TranscribeGlass For Deaf & Hard of Hearing: How It Generates Real Time Captions

A woman seen wearing glasses with TranscribeGlass attached to them.

This guest post was written by Madhav Lavakare. Madhav is a young entrepreneur from New Delhi, India. He has had a passion for tinkering, creating, and innovating from a very young age, and has a keen eye for solving problems. With TranscribeGlass, he aims to solve the biggest problem he’s tackled yet: bridging the communication gap between the D/deaf and Hard of Hearing community and mainstream society.

TranscribeGlass is an affordable, wearable device for people including the d/Deaf, Hard of Hearing (HoH), and elderly, who want to read captioned speech and conversations while watching the speaker in order to improve their comprehension of what is being said. TranscribeGlass shows closed captions from a source on a comfortable heads-up display in the user’s field of vision in near-real-time, so that the wearer can read the captions while looking at the speaker. Caption sources include Automatic Speech Recognition (ASR), live human captioning (CART/stenography), and subtitle files. 

The user launches the TranscribeGlass mobile app and connects to their preferred caption source (e.g. Google’s speech-to-text API, or a portal that is streaming real-time captions). The captions received from the source are displayed on the mobile app and also transmitted via Bluetooth to the TranscribeGlass heads-up display.

TranscribeGlass can be retrofitted on most spectacle frames, allowing users to use the device as a hardware add-on/accessory.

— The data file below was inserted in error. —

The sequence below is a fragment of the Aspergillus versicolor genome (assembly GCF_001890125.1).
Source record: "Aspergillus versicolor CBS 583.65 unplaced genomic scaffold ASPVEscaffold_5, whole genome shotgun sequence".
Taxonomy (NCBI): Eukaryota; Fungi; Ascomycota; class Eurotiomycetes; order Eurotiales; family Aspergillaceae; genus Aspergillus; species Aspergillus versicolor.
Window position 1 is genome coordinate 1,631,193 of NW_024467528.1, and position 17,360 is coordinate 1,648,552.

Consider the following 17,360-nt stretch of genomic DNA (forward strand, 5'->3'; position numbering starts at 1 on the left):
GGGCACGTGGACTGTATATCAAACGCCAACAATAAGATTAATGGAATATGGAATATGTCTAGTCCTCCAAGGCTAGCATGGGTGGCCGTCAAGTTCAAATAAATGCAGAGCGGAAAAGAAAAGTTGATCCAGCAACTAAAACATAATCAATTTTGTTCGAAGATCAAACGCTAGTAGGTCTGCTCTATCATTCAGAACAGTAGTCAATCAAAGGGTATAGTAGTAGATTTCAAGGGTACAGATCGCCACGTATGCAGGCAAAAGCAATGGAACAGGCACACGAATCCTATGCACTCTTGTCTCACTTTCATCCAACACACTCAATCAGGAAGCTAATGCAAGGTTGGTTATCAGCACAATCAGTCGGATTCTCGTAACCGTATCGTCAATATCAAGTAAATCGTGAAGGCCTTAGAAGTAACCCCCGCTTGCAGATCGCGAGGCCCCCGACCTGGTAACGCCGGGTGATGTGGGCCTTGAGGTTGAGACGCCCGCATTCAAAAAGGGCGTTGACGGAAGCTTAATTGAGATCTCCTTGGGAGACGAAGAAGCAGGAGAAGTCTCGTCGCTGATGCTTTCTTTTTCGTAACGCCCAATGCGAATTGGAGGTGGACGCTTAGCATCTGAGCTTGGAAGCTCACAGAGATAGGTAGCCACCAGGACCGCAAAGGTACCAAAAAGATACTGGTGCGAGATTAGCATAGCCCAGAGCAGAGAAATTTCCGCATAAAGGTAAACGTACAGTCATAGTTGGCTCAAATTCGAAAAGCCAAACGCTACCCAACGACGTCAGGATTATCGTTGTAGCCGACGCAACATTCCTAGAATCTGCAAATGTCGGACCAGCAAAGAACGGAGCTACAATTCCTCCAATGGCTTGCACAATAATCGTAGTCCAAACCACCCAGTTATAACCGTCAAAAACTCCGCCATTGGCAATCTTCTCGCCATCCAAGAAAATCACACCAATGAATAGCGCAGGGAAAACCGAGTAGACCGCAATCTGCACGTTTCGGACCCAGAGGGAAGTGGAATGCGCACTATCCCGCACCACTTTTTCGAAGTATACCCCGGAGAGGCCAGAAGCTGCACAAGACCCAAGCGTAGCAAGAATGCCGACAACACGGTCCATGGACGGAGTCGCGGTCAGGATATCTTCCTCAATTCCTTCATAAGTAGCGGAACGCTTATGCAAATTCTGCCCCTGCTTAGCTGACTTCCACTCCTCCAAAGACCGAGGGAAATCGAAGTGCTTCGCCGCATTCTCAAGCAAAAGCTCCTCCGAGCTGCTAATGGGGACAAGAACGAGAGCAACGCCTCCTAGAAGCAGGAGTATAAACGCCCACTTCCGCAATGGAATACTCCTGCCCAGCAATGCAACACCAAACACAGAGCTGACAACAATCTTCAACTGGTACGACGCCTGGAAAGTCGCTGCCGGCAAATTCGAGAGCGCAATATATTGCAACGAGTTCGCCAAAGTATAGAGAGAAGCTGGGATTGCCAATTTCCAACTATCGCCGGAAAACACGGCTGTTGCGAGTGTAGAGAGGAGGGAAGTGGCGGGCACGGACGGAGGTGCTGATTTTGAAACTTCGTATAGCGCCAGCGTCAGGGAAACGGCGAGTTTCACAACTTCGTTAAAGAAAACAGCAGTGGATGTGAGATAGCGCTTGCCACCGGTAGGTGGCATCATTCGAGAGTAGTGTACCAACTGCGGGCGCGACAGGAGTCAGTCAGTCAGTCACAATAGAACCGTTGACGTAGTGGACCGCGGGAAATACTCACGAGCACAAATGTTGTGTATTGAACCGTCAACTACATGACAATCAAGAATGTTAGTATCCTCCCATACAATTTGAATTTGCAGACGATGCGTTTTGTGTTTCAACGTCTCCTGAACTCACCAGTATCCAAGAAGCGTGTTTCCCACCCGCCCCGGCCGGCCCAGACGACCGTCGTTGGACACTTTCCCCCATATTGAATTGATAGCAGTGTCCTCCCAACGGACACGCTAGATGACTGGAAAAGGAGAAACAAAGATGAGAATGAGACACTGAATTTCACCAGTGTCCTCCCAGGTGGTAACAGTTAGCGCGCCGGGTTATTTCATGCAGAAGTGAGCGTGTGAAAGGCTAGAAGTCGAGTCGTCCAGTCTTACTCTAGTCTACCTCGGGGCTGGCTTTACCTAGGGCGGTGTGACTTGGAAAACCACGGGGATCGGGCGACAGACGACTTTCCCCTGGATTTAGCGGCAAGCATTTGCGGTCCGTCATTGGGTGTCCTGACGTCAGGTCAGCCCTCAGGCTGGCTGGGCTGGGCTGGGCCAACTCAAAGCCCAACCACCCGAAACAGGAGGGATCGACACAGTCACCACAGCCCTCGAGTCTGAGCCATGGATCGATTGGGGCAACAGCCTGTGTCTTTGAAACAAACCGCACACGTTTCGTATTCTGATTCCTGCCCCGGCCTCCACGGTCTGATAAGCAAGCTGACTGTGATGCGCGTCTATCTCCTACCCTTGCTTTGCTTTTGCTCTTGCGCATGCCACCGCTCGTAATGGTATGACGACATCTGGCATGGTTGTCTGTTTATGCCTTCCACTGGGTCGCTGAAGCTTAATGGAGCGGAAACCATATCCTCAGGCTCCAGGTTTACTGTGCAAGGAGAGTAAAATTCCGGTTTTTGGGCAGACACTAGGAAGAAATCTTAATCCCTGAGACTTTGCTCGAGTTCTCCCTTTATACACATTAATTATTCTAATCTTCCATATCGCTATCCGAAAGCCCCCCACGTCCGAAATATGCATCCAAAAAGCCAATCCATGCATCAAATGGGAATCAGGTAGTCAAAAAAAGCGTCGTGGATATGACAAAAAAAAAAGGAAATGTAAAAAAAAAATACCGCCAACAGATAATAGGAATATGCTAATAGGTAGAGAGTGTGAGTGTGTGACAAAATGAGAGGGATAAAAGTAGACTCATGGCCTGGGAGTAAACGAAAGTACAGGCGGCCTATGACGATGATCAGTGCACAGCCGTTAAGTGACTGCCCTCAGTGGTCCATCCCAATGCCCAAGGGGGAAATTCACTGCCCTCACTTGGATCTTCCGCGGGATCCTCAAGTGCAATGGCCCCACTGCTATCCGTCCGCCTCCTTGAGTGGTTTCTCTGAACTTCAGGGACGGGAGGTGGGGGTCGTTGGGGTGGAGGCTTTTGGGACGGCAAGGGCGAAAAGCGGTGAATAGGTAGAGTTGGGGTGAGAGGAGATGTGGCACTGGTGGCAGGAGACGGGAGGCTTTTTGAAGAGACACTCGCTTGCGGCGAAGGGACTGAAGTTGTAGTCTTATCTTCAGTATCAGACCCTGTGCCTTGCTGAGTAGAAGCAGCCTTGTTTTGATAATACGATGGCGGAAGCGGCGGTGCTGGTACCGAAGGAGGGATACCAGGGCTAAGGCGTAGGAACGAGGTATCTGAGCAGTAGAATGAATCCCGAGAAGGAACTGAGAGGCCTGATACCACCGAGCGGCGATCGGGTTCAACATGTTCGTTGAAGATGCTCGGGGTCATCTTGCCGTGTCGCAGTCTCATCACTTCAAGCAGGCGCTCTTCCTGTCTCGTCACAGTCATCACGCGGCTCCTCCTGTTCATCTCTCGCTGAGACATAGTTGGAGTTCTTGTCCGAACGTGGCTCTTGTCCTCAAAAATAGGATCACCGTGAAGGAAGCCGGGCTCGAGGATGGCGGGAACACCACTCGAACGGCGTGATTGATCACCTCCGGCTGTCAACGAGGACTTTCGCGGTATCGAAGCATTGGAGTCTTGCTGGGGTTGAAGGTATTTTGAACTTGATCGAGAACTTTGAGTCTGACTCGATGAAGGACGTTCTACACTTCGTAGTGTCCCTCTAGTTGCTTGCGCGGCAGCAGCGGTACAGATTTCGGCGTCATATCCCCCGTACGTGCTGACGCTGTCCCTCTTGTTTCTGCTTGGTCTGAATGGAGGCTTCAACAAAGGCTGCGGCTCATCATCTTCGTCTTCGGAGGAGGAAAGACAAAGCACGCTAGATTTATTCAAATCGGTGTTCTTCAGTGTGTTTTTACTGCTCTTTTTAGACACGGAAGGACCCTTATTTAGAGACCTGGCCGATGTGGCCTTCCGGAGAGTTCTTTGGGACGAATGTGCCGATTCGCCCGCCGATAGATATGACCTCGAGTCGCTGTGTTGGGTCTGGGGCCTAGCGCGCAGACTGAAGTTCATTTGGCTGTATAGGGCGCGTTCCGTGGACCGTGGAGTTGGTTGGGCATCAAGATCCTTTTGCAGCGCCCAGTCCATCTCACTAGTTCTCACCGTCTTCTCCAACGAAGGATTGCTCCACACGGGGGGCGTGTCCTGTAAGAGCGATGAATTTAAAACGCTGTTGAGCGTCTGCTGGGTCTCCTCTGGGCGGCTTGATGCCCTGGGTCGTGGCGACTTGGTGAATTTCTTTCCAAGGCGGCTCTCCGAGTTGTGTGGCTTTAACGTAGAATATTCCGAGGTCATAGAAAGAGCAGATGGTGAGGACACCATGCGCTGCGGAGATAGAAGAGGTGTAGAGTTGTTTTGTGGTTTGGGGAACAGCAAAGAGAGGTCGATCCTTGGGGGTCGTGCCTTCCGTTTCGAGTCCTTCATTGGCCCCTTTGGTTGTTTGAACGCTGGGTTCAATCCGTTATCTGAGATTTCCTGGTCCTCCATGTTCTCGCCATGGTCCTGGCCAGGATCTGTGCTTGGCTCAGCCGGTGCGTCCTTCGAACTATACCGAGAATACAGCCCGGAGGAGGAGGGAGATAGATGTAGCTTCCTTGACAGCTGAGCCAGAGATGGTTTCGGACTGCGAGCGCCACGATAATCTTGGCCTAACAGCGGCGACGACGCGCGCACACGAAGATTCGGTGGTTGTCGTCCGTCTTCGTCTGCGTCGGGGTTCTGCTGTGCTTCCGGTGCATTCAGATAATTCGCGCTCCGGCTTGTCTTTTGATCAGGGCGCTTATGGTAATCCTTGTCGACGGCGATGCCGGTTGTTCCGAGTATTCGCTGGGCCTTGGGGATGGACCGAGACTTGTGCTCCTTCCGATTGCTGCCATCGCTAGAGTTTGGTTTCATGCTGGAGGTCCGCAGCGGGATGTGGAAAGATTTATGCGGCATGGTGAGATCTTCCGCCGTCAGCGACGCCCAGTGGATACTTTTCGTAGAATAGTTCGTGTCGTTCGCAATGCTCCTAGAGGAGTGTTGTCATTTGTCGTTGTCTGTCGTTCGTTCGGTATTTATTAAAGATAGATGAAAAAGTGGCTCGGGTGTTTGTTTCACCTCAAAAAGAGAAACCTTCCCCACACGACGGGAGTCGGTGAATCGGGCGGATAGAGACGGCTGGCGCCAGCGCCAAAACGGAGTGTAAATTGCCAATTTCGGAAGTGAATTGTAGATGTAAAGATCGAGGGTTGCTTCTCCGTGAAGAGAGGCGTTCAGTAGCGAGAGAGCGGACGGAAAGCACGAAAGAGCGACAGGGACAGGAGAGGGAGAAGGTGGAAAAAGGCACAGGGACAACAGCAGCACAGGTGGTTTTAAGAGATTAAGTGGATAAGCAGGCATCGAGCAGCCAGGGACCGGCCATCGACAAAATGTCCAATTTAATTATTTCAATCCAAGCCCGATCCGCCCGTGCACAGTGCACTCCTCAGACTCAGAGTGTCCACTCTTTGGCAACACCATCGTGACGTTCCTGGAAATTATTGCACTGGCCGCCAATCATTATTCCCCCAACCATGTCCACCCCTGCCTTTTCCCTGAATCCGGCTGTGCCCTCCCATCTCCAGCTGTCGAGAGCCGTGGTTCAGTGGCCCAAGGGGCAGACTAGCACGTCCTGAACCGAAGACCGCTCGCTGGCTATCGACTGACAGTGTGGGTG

Over the last 4 years, I’ve worked obsessively on designing and programming the product and collaborating with organizations for the deaf/HoH for testing it with real users. I’ve built 4 proof-of-concept prototypes, filed a patent for the device, and successfully run an early crowdfunding campaign. I’ve done validation/feedback testing with over 150 d/Deaf/HoH people in India, demonstrated the device at the National Association of the Deaf in India and the US, Gallaudet University, MIT, several organizations for the DHH and d/Deaf in India, as well as conducted detailed interviews with potential early customers. I’ve also got feedback from other stakeholders including caption service providers, caption streaming platforms, heads of accessibility at corporates, universities, entertainment venues like movie halls and theatres. The feedback so far has been very encouraging, and I’ve been able to build a small team and raise some grant funding.

We are now planning to launch an early version of the product (TranscribeGlass Beta) in the fall of 2021. We’re taking reservations from early users on our website ( and will be shipping out devices to the first 100 people who sign up to purchase the Beta! 

Please get in touch with me if you’d like to learn more about TranscribeGlass, and please follow us on social media to stay tuned for updates (@TranscribeGlass on Instagram, Twitter and Facebook!)

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  1. This looks like a great invention and I think it could be extremely useful for me. I’ve signed up to test the beta version!

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